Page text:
Traditionally "who would I send it to" would be "publishing companies". No reason you couldn't do a perfectly service demo on a home setup, with perhaps a little modest investment in a nice vocal mic + input, or rent local studio time by the hour if you'd rather. People make the actual records that way, so a demo, sure... I'm guessing publishing companies would be ok with something that is more sparse piano/guitar and/or slightly tacky-MIDI quality to some of the backing tracks. But again, this is not really my field.

Other option would obviously to be team up with someone (or two) who knows engineering, production, plays some instruments, and so on, but maybe not such a strong songwriter, who would flesh out your compositions in an 'actual record' way, which you then pimp to labels/radio/internet as per any other aspiring artist, with a longer term eye on using any exposure you get there to leverage into the writing-for-others game.
posted by Slyfen at 2:01 PM on September 9, 2010 [1 favorite]


Theres no clear cut answer for you. My best answer for you is to start networking with other people in the music industry. Latch on to any singer, rap artist, or producer because some of them have real connections. Don't give your money to a website that say they will submit your stuff. That's a waste of money. The way these singers, like Britney work is they do get a whole ton of songs and they decide, 1... who they want to give a chance to and number 2... which song they decide to cut (record) on an album. And sometimes you wont know if your song made it until the album is released. That's technical stuff. What happens in the industry is that sometimes you will have a DJ or artist who signs a whole bunch of writers. Align yourself with one of them. It will be hard work and you might not get credit on an album but you can get a percentage depending which part of the song you write. But start writing your stuff... network, network, network and build relationships from there so that you get in.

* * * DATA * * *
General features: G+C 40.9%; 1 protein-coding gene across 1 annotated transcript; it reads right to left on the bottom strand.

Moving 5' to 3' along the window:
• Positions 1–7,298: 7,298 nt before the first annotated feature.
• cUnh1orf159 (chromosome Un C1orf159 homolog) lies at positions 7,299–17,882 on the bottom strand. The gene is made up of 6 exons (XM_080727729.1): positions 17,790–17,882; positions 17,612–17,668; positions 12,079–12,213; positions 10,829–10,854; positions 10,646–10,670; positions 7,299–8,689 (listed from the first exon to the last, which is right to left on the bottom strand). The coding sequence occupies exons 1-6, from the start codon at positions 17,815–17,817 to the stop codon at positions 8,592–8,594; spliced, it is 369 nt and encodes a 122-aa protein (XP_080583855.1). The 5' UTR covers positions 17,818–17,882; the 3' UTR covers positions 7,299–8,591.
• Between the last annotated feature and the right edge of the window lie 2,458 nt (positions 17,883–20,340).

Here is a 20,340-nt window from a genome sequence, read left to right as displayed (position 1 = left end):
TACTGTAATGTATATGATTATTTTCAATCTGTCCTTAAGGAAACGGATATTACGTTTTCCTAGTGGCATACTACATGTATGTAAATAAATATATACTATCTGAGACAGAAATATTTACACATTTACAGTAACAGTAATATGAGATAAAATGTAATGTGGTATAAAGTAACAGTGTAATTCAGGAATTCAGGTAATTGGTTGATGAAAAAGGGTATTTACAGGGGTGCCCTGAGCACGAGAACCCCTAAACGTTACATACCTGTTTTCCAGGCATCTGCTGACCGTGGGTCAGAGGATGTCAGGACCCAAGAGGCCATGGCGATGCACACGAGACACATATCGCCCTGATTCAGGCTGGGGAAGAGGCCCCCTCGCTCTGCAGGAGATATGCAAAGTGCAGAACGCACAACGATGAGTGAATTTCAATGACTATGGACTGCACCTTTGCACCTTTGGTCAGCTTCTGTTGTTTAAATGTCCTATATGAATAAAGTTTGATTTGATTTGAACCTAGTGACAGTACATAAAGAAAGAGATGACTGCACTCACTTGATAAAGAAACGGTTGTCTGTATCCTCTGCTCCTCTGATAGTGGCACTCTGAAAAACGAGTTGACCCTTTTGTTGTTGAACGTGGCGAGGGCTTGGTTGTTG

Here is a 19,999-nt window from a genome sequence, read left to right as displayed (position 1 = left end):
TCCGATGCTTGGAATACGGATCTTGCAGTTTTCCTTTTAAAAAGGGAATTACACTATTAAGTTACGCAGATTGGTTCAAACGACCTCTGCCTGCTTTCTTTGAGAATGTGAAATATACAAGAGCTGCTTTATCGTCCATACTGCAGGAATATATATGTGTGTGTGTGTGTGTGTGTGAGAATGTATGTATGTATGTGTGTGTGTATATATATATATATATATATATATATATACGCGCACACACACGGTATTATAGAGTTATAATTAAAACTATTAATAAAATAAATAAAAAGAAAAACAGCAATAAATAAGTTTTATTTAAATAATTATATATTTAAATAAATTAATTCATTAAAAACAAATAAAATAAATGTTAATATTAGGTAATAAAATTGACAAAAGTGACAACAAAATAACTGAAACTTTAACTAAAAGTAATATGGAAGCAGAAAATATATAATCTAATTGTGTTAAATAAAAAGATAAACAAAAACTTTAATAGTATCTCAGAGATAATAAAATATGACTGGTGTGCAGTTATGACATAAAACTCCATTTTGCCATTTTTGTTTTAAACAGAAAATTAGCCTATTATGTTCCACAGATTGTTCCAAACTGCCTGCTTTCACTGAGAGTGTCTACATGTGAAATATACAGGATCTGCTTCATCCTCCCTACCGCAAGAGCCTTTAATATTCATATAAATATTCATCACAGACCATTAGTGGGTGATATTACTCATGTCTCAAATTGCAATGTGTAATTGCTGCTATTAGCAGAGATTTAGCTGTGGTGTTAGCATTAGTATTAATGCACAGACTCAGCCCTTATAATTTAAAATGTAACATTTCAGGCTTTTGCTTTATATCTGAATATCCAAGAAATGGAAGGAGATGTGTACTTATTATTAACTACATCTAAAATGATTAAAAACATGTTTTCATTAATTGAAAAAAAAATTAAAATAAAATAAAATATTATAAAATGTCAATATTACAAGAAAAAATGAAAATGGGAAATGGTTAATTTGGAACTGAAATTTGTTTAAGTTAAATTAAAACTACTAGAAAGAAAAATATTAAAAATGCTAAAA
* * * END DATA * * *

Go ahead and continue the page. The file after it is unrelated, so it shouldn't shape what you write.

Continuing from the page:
posted by InterestedInKnowing at 2:21 PM on September 9, 2010


Oh and protect your songs too. Don't give them out freely for someone else to steal and you get no benefit from it. Play the game smartly.
posted by InterestedInKnowing at 2:24 PM on September 9, 2010


I asked this question once of someone in the industry, and they said "get someone who can sing well to record demos of your songs".
posted by AmbroseChapel at 5:17 PM on September 9, 2010 [1 favorite]


You are going to have to network. Pick up a copy of Songwriters Market (your library should have a copy or get it via interlibrary loan) and it will have tips.

You will need to make the best quality demo you can without breaking the bank. But no one is going to listen to it unless you get some connections. It really is about who you know.

If you know someone trying to break into the industry as a vocalist they may be willing to help you with demos. You really will need a good vocalist for your demo if you aren't a performer yourself.

But, seriously, get that copy of Songwriters Market and believe what they tell you in it.
posted by St. Alia of the Bunnies at 5:48 PM on September 9, 2010 [1 favorite]


One other thing. If you are really pretty good you might want consider at least for awhile trying to become a staff writer for one of the labels. They will wind up with a bigger piece of the pie BUT you will have a better chance at someone like Britney seeing your song. Once you have made a name for yourself you can strike out on your own.
posted by St. Alia of the Bunnies at 5:51 PM on September 9, 2010